In total, Toyota Gazoo Racing SA had 106 punctures over 12 stages, with an average of 26.5 punctures across the four-car team. Is that even possible? Unfortunately, it was a reality for the team. Is it solely related to the tyres? It is a regulatory issue? Or is the landscape to blame?
Well, we can rule out the landscape. Why? Because these the routes are pre-planned by the ASO and the cars are built around regulations for the specific championships or series.
In recent years, 4x4 vehicles were the way to go. However, there has been a recent shift to two-wheel-drive buggies. So, let’s discuss this a bit further. Peugeot was the first manufacturer to introduce buggies. The Frenchman manufacturer introduced the 3008 DKR buggy in 2017, which powered Peterhansel and Sainz to victory in 2017 and 2018. And, ever since then we have seen a growing field – Mini X-Raid JCW, Century Racing, Bahrain Raid Xtreme to name a few teams. To add to the conversion, Audi announced their intentions to enter the Dakar Rally in 2022 with alternative power. Can you guess the concept for their entry? Yes, you’re right! They are building a buggy.
It’s pretty clear that buggies are the way to go, although 4x4 vehicles can still hold their own against the buggies.
|PHOTO CREDIT: Red Bull Content Pool.|
So, in order to get a better grasp of the main talking point “the punctures”, we spoke to BFGoodrich, and asked them a few questions.
As the number of punctures became a big talking point of the 2021 Dakar Rally, were there any specific issues with the tyres that led to so many punctures? And, how would BFGoodrich explain the increase in punctures seen this year?
“The 4x4 cars and 2wd buggies have differing rule sets which can ultimately affect performance. This includes, but is not limited to weight, wheel and tyre size; and suspension travel,” BFGoodrich said. “The AWD cars utilize a 800mm diameter tyre and are limited to 280mm of suspension travel. Whilst the 2wd buggy has a 940mm tyre and no suspension travel limit. In addition, there is a 270 kg weight difference between the cars again favoring the buggy.”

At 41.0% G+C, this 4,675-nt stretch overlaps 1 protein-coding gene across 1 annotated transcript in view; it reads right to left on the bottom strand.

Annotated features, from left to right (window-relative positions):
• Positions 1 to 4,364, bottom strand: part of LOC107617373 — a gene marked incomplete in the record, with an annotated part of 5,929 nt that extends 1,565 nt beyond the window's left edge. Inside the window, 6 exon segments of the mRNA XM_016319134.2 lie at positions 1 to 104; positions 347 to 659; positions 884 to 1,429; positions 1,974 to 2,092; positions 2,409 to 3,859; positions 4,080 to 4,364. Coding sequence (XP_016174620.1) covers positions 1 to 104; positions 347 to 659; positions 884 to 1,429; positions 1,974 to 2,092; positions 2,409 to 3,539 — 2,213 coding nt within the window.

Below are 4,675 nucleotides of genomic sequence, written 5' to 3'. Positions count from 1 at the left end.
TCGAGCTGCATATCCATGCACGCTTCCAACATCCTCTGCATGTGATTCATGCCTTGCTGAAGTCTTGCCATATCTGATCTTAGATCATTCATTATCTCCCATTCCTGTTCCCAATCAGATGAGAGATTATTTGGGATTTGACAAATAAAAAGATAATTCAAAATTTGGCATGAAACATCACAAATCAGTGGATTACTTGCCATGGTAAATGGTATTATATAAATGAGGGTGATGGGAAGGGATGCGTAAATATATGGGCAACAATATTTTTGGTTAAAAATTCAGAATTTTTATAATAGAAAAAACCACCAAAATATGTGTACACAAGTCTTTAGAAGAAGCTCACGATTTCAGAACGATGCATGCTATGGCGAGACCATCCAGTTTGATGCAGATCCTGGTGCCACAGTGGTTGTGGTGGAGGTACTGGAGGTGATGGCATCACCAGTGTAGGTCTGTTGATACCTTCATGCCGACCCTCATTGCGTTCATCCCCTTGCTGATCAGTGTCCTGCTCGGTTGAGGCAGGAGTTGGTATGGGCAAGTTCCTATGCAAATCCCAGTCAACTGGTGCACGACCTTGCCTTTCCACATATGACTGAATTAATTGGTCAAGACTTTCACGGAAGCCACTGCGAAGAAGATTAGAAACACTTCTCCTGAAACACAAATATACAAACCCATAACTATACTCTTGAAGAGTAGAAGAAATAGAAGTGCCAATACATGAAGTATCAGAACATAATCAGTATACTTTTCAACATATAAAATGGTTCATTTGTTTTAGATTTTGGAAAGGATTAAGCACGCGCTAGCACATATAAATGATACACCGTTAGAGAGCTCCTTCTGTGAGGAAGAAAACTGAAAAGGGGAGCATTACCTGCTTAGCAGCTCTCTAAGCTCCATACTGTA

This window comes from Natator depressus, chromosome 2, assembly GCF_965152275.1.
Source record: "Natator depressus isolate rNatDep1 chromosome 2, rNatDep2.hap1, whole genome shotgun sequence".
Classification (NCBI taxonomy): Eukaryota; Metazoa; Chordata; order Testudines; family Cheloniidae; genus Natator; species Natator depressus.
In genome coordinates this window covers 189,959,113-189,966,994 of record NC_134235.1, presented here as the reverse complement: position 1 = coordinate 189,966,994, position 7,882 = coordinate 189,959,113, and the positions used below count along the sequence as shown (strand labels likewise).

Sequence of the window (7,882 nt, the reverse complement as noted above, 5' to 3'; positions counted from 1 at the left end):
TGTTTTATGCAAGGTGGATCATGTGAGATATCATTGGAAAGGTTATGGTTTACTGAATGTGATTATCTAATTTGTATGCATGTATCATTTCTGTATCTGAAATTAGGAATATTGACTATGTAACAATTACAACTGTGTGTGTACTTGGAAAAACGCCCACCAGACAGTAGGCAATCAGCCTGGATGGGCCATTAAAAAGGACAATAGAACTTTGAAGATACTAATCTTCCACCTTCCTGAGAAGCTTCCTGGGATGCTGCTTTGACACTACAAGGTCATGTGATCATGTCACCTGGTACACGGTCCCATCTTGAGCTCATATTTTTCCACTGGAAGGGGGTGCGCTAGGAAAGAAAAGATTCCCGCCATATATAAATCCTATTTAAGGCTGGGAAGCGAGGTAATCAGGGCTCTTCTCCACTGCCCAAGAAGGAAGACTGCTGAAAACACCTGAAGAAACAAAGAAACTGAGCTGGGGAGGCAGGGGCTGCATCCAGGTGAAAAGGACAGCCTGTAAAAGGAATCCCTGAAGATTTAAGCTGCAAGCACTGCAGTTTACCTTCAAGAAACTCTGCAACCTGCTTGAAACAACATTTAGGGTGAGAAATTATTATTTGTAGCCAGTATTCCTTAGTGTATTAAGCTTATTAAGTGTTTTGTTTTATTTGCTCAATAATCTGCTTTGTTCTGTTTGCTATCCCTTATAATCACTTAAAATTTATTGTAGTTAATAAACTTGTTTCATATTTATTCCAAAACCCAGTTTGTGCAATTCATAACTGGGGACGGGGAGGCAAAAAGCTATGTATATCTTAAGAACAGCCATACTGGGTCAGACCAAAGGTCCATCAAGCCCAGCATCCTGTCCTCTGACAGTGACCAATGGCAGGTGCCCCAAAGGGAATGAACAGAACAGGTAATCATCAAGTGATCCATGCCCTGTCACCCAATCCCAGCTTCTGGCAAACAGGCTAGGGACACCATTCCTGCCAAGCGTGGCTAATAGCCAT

Taking it one step further, Toyota GAZOO Racing SA highlighted odd circle-shaped punctures on their tyres over the course of the Dakar. Has BFGoodrich found a cause of these punctures or where they solely linked to the rocky terrain?
In response to the question, BFGoodrich said: “The Saudi terrain proved extremely rocky and the smaller AWD tyre combined with limited suspension travel highlighted the vehicle limitations.” In other words, the terrain and limited suspension travel could be the cause of these punctures.
So, with the 2022 Dakar Rally on the horizon. Can we expect any changes? Well, BFGoodrich says they are “working with both manufacturers and sanctioning bodies” on a way forward.
Having heard from Al-Attiyah among other drivers. They believe that tyres aren’t really to blame. So what do the two-wheel-drive buggies have that the 4x4 vehicles do not?
Well, the buggies have a slightly wider wheel width, and an inflation-deflation system that they can control from the cockpit. Wait! There’s more… the buggies also have greater suspension travel compared to the 4x4 vehicles, which is a bonus on rocky terrain.
Whilst it’s easy to place the blame on a tyre supplier, and in this case, it’s BFGoodrich. We need to remember that they are given a set of guidelines/regulations, and they construct the tyres and compounds around those set guidelines. So, if we solely blame the tyre supplier then we are completely misguided.
Having said that it is rather deflating to put so much effort into building a race car only to have it lose valuable time and drop out of the fight due to punctures. So, moving away from it being a tyre supplier issue. There is only one thing it could be. Yes, you guessed right! There’s a clear regulatory issue, which solely rests with the FIA.
There are currently talks ongoing behind the scenes between the ASO and the FIA regarding an increase in the size of tyres supplied to the 4x4 vehicles, but will we see the introduction of these tyres in 2022? That we do not know as yet. However, we have learned from a reliable source that 4x4 manufacturers/teams are currently modifying their vehicles to accommodate these “bigger tyres”, and with that being said we could get that confirmation closer to the time.
Will we see changes to the sporting regulations in 2022? That remains to be seen, but it’s clear that the ASO and the FIA acknowledge that the current regulations do in fact favour the two-wheel-drive buggies.